Additionally, HRC has added "recruiting efforts to diverse audiences undertaken to reach prospective applicants" and updated job postings "to affirmatively communicate that diverse candidates are encouraged to apply."
The environment for transgender staff was highlighted in the Pipeline Project report as a particularly problematic area. In the summary of findings, the consultants broke out the focus group discussions about the experience of trans staff at HRC "[d]ue to the depths of concerns." Among those issues were findings that "[t]rans* people don't feel safe to come out at HRC," noting that some staff "work for years at HRC before coming out as trans."
The report also notes that "[t]rans* people are frequently misgendered with the wrong pronouns, after repeated corrections."
HRC noted that among the changes implemented since receiving the report are several aimed at improving the climate for transgender or genderqueer staff. The group states that it has updated the new staff orientation process, announcements for new staff, job descriptions, and dress code to reflect a commitment to respecting employees' use of pronouns and using gender-neutral language where appropriate. HRC says it also surveyed employees about their pronoun use, applying those results to "organizational communications."
The survey also showed a significant problem in the human resources department. Referencing a discussion raised throughout the documents, the consultants bluntly state, "No one trusts HR."
The surveys showed that only one of 12 trans or genderqueer staffers agreed that "appropriate policies/procedures are in place or that HR has proper resources," and the Pipeline Project also noted of HR, "They have poorly handled gender pronouns, name changes, email changes during transition."
The concerns about human resources and training extended beyond trans employees to the full staff.
"More than half of staff believe HR is under-resourced when it comes to" diversity and inclusion, the report notes. Training from HR also was highlighted as being insufficient. In one particularly glaring finding, the report notes that "67% of supervisors don't think HR provides adequate training for managers."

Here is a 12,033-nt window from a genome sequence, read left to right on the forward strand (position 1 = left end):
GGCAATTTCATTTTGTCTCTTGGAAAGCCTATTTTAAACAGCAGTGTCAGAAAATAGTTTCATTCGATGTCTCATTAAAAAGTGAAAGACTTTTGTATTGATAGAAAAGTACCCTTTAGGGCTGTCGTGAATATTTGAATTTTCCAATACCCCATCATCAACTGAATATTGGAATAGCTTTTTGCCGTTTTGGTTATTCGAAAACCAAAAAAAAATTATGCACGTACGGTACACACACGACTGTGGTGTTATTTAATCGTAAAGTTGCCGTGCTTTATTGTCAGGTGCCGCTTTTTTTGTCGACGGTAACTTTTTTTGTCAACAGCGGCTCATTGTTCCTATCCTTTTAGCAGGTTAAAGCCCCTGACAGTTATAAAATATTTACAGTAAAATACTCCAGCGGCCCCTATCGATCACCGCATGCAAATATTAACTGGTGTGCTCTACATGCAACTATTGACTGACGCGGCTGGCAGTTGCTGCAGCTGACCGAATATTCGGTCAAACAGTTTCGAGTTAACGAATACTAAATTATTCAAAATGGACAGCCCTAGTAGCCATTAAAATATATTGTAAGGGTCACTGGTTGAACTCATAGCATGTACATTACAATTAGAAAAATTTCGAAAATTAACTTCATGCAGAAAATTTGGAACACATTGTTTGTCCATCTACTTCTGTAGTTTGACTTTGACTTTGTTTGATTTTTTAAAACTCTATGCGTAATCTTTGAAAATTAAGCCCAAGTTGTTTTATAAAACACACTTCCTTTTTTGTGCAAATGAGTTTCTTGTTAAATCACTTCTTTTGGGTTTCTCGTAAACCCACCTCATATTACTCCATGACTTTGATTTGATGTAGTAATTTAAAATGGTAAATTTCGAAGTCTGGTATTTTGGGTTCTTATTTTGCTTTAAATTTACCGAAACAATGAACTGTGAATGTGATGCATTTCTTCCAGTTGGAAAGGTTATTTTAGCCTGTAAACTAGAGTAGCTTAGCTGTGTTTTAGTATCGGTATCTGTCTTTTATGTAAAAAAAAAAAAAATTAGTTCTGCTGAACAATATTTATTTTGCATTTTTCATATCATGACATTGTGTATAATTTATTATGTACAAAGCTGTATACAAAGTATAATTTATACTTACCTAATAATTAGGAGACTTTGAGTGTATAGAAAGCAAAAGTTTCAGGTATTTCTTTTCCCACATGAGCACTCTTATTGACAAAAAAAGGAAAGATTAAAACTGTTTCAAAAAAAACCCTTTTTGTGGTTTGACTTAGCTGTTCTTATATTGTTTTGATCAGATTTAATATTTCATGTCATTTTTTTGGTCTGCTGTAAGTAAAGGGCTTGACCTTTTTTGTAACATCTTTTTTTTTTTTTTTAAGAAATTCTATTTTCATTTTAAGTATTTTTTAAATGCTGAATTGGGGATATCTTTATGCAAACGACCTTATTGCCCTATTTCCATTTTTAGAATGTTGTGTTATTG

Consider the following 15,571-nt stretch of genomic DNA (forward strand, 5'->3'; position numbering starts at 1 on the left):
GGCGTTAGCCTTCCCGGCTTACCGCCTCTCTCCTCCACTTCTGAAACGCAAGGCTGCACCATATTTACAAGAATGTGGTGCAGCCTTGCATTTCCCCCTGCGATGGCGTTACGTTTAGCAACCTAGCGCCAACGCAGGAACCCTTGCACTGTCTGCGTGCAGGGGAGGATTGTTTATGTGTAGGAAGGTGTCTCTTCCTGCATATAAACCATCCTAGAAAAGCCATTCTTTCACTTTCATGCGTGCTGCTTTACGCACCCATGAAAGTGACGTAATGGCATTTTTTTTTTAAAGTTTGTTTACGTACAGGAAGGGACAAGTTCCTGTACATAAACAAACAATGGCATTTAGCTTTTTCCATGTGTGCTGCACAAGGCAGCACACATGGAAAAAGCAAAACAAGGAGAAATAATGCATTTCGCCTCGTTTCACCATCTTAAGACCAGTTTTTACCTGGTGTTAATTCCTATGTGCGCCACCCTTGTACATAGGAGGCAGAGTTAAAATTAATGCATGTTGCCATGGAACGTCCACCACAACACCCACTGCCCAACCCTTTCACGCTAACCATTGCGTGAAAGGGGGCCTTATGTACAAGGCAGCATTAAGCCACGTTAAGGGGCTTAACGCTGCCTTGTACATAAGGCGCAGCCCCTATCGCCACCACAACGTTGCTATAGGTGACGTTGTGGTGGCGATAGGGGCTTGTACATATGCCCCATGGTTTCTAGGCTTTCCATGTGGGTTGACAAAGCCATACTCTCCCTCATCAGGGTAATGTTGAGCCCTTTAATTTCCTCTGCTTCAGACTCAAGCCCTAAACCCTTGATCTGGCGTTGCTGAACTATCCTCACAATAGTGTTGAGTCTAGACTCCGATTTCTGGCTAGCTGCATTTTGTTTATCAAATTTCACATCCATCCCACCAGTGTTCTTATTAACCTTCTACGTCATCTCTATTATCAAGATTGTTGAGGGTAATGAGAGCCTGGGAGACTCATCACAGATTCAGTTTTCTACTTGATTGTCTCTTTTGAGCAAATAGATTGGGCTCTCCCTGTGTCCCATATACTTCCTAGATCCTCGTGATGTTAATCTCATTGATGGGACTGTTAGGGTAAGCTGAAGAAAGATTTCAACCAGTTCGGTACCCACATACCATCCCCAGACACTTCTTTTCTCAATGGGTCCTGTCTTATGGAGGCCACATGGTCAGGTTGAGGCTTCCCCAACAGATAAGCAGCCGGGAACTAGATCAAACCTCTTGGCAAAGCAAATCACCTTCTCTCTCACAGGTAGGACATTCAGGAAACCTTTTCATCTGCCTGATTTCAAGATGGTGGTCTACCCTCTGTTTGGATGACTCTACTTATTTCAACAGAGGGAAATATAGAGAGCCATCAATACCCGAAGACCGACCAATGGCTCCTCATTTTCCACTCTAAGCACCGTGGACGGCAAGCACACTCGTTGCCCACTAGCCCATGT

According to HRC, since receiving the report, the group has restructured the Human Resources Department, including "a new staff and a heightened focus on diversity competencies."
Regarding transgender issues specifically, the group says it has "updated the staff new-hire form to include gender identity and expression; added categories to allow staff to self-identify; [and] implemented data collection language based on Williams Institute recommendations for sexual orientation, gender identity and expression." It also says it has implemented a new policy for transitioning employees.
Beyond the specific issues, the report also highlighted a concern within the organization that raising concerns — such as those highlighted throughout the report — will result in retaliation. In summarizing the survey findings, the report states, "There is a general sense of feeling excluded from decision-making and a distrust or fear that if one brings up concerns, their sphere of influence becomes limited."
To that end, one person commented in a focus group that people feel that "[r]aising concerns is not your job and focus on your tasks. Concerns are to be tasked by people who are more experienced, less radical, more conservative, more mainstream."